Real estate licenses allow a person or agency to conduct real estate transactions. Both real estate brokers and agents are all required to be licensed if they will be conducting real estate transactions of any kind in the U.S. Their license must be current and valid.
Each state may have different laws when it comes to qualifications and requirements for real estate licenses. Some states allow “reciprocity agreements”, which allow a real estate professional to obtain a license in a different state.
Real estate license disputes can occur for situations such as:
So for instance if a real estate transaction was conducted, and it’s later discovered that the agent was not licensed, there may be issue as to whether the transaction will be enforceable or not.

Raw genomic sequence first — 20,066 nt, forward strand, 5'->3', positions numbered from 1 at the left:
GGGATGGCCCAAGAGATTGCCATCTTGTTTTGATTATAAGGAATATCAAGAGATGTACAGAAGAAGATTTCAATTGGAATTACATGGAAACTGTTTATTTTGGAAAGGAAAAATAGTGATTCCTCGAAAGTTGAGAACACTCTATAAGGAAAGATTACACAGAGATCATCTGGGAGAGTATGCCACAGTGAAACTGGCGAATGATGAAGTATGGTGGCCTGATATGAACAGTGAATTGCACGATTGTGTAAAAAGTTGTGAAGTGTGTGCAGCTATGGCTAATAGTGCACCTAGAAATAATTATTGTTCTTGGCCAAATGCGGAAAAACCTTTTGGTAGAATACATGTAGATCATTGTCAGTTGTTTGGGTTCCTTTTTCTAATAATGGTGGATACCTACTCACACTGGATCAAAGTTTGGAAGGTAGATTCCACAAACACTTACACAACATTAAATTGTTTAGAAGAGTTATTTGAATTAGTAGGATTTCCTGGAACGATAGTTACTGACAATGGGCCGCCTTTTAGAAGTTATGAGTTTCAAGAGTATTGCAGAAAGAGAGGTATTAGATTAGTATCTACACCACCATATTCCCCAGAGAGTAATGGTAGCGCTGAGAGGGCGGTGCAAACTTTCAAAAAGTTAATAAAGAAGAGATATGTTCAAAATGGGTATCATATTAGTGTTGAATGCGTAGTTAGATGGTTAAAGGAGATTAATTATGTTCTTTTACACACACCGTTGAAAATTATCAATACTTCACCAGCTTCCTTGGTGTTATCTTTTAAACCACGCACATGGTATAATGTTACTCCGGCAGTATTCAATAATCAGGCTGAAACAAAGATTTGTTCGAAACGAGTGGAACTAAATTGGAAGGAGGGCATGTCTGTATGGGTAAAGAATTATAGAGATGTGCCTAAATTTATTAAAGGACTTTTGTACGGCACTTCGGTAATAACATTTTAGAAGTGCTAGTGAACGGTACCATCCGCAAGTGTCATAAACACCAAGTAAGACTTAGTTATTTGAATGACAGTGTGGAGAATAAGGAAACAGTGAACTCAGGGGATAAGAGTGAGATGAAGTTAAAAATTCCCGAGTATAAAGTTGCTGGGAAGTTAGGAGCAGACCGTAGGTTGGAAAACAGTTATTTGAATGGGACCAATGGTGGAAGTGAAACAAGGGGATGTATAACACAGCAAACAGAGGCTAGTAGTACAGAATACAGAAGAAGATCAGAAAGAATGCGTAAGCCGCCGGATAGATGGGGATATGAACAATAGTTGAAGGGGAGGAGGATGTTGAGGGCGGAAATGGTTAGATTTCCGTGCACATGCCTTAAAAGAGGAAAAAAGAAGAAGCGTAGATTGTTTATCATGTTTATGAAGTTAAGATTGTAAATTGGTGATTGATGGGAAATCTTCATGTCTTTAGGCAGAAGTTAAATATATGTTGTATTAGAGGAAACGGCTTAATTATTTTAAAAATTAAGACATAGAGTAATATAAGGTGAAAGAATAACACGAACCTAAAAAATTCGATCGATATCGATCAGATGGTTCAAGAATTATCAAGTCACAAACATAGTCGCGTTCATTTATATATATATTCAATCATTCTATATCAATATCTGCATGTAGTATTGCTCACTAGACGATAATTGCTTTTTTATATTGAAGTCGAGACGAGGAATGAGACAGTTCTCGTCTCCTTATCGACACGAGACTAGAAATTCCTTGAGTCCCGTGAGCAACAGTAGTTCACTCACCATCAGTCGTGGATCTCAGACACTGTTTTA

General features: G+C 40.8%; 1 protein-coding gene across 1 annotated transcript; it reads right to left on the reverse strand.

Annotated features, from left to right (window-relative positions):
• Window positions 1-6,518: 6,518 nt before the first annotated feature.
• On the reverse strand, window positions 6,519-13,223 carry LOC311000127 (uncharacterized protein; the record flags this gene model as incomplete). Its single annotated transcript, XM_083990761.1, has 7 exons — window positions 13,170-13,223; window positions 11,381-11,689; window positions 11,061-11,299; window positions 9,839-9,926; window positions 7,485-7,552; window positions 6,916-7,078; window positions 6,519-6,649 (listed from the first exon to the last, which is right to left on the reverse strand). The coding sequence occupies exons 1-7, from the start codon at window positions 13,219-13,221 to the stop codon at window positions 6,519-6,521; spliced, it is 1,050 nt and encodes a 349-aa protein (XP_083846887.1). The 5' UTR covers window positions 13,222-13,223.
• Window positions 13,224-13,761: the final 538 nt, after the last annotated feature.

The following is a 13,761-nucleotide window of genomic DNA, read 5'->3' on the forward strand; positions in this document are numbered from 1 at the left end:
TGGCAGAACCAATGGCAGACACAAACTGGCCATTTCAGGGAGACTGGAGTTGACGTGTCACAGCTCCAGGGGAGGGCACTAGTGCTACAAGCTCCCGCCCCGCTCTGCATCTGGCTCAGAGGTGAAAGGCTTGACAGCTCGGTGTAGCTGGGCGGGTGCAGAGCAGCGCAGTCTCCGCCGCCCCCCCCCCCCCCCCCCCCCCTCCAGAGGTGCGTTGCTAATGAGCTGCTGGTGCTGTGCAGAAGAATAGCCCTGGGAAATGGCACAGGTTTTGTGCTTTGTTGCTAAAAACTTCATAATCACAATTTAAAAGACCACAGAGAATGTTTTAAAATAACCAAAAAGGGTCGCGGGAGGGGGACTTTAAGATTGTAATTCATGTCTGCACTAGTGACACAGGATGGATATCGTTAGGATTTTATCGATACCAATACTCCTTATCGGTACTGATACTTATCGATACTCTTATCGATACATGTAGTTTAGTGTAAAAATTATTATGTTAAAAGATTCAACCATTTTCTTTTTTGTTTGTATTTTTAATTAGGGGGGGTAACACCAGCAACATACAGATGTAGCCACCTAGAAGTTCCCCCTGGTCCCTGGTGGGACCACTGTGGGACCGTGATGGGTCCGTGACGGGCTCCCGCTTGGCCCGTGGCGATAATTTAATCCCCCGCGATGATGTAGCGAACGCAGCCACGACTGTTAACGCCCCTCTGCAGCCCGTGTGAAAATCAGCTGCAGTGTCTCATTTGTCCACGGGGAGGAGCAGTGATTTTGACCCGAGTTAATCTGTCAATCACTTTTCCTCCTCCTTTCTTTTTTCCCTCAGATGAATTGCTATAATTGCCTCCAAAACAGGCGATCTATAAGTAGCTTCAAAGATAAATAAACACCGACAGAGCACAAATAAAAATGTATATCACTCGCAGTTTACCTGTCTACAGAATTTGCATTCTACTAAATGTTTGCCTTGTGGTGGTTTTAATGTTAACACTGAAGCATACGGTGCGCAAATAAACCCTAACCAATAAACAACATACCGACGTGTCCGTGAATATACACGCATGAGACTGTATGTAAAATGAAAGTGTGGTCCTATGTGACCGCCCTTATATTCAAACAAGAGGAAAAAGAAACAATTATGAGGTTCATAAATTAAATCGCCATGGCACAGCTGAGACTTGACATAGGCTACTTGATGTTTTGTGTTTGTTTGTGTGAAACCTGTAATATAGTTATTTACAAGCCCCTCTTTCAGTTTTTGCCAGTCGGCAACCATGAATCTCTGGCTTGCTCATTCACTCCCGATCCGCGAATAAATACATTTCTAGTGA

Real estate license disputes are often linked to other legal issues such as mortgage loan fraud, or various other schemes. In such cases, legal remedies may include a monetary damages award to reimburse the plaintiff for financial loss. Other remedies may include invalidating a mortgage contract or negating an entire real estate transaction.
Many real estate disputes can be prevented by hiring only licensed professionals, and by doing a thorough check of their background and licensing credentials. In serious cases of fraud or misrepresentation, the agent can also face criminal consequences.
Real estate licensing is a very important aspect of real estate law. It helps ensure that professionals are qualified to perform real estate transactions, and that they are registered with the state. You may wish to hire a real estate lawyer if you need to file a lawsuit for damages. Your attorney will be able to provide you with legal advice, and can also represent you during the actual court procedures.
Last Modified: 06-26-2018 11:06 PM PDTLaw Library Disclaimer
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